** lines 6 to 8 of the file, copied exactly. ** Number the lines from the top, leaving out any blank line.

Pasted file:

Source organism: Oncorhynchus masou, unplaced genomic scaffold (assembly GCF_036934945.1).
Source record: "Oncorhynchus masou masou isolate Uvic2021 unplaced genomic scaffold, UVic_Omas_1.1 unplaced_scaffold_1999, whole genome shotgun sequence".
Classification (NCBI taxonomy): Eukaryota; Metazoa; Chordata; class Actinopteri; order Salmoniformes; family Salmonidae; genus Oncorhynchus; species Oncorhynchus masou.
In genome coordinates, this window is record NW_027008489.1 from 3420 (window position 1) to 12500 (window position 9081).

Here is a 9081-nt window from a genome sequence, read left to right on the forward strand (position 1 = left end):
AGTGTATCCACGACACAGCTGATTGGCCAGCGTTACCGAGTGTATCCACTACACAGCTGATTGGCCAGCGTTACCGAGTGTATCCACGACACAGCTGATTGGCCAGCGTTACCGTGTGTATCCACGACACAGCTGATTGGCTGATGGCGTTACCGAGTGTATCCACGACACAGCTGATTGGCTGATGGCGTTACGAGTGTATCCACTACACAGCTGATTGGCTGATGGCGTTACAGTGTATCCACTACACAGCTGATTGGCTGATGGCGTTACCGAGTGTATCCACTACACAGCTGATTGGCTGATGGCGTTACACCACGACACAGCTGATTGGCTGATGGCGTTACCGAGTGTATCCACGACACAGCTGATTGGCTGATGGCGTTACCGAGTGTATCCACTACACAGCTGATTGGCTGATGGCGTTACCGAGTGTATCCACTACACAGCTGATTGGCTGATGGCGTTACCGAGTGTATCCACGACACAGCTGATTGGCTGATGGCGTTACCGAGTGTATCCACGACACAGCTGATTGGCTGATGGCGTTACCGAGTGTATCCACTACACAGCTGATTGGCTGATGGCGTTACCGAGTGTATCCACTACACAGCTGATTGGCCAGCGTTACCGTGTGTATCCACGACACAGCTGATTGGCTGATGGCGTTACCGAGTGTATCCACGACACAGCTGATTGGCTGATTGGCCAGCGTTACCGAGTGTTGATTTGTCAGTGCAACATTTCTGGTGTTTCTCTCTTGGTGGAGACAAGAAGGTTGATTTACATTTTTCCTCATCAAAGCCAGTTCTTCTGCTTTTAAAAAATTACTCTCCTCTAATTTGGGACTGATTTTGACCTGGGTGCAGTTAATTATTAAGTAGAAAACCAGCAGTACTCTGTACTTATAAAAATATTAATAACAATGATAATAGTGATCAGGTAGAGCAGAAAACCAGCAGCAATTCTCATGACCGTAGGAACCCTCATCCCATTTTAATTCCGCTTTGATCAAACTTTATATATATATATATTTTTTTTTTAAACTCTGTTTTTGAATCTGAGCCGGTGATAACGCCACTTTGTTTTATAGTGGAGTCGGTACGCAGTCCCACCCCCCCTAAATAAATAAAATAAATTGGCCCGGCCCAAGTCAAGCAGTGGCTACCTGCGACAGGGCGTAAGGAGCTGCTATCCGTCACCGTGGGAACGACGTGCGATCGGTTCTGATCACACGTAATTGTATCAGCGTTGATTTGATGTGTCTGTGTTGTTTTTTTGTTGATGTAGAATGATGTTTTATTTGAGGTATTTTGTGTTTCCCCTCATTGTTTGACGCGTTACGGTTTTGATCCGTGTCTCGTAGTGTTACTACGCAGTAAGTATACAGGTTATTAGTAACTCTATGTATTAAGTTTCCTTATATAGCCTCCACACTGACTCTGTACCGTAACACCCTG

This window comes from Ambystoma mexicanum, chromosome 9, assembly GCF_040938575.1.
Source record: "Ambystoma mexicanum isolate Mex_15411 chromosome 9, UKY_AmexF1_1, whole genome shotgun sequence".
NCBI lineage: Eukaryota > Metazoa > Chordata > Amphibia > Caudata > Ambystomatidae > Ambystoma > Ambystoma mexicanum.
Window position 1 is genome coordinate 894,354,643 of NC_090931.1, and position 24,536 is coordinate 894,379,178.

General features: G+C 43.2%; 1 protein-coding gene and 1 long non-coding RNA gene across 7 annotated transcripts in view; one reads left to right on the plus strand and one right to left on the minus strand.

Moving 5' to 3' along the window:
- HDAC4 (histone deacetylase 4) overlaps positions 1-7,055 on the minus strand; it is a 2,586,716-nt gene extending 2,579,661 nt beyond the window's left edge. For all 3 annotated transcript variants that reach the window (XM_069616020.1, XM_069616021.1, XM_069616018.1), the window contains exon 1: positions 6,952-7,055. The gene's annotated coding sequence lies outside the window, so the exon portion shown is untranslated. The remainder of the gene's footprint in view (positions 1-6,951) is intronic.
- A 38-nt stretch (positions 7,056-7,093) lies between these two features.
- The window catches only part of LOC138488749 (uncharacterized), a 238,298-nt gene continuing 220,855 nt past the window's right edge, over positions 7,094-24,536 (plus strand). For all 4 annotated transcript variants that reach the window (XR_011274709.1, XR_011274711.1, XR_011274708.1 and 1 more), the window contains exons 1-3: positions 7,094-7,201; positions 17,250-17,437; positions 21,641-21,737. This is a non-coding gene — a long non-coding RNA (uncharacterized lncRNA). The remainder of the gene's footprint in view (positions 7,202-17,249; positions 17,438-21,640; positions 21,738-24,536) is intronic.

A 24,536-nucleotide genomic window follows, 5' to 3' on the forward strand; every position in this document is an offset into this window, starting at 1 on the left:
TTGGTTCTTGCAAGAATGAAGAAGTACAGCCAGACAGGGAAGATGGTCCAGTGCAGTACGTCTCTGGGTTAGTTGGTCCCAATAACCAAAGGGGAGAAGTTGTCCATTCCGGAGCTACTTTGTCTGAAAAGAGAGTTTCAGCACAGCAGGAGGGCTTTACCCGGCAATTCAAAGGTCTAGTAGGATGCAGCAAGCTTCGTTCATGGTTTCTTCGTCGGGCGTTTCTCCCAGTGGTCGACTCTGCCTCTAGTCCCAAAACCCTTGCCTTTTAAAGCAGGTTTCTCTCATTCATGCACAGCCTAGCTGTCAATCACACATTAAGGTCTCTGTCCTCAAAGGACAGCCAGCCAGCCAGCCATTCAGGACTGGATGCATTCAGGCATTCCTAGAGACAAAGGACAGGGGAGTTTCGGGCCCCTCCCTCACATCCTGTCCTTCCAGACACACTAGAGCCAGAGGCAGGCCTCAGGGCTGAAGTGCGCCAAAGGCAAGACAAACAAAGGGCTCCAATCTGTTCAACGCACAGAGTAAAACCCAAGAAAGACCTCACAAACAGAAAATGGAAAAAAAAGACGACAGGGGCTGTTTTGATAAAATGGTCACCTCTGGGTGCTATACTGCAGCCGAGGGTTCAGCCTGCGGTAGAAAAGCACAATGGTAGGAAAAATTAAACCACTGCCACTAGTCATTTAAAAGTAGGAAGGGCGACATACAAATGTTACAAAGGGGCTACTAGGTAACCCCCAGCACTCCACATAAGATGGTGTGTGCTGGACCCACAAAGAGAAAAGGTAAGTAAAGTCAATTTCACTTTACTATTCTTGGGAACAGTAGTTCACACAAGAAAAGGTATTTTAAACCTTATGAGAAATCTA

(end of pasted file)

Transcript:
AGTGTATCCACGACACAGCTGATTGGCCAGCGTTACCGAGTGTATCCACTACACAGCTGATTGGCCAGCGTTACCGAGTGTATCCACGACACAGCTGATTGGCCAGCGTTACCGTGTGTATCCACGACACAGCTGATTGGCTGATGGCGTTACCGAGTGTATCCACGACACAGCTGATTGGCTGATGGCGTTACGAGTGTATCCACTACACAGCTGATTGGCTGATGGCGTTACAGTGTATCCACTACACAGCTGATTGGCTGATGGCGTTACCGAGTGTATCCACTACACAGCTGATTGGCTGATGGCGTTACACCACGACACAGCTGATTGGCTGATGGCGTTACCGAGTGTATCCACGACACAGCTGATTGGCTGATGGCGTTACCGAGTGTATCCACTACACAGCTGATTGGCTGATGGCGTTACCGAGTGTATCCACTACACAGCTGATTGGCTGATGGCGTTACCGAGTGTATCCACGACACAGCTGATTGGCTGATGGCGTTACCGAGTGTATCCACGACACAGCTGATTGGCTGATGGCGTTACCGAGTGTATCCACTACACAGCTGATTGGCTGATGGCGTTACCGAGTGTATCCACTACACAGCTGATTGGCCAGCGTTACCGTGTGTATCCACGACACAGCTGATTGGCTGATGGCGTTACCGAGTGTATCCACGACACAGCTGATTGGCTGATTGGCCAGCGTTACCGAGTGTTGATTTGTCAGTGCAACATTTCTGGTGTTTCTCTCTTGGTGGAGACAAGAAGGTTGATTTACATTTTTCCTCATCAAAGCCAGTTCTTCTGCTTTTAAAAAATTACTCTCCTCTAATTTGGGACTGATTTTGACCTGGGTGCAGTTAATTATTAAGTAGAAAACCAGCAGTACTCTGTACTTATAAAAATATTAATAACAATGATAATAGTGATCAGGTAGAGCAGAAAACCAGCAGCAATTCTCATGACCGTAGGAACCCTCATCCCATTTTAATTCCGCTTTGATCAAACTTTATATATATATATATTTTTTTTTTAAACTCTGTTTTTGAATCTGAGCCGGTGATAACGCCACTTTGTTTTATAGTGGAGTCGGTACGCAGTCCCACCCCCCCTAAATAAATAAAATAAATTGGCCCGGCCCAAGTCAAGCAGTGGCTACCTGCGACAGGGCGTAAGGAGCTGCTATCCGTCACCGTGGGAACGACGTGCGATCGGTTCTGATCACACGTAATTGTATCAGCGTTGATTTGATGTGTCTGTGTTGTTTTTTTGTTGATGTAGAATGATGTTTTATTTGAGGTATTTTGTGTTTCCCCTCATTGTTTGACGCGTTACGGTTTTGATCCGTGTCTCGTAGTGTTACTACGCAGTAAGTATACAGGTTATTAGTAACTCTATGTATTAAGTTTCCTTATATAGCCTCCACACTGACTCTGTACCGTAACACCCTG

This window comes from Ambystoma mexicanum, chromosome 9, assembly GCF_040938575.1.
Source record: "Ambystoma mexicanum isolate Mex_15411 chromosome 9, UKY_AmexF1_1, whole genome shotgun sequence".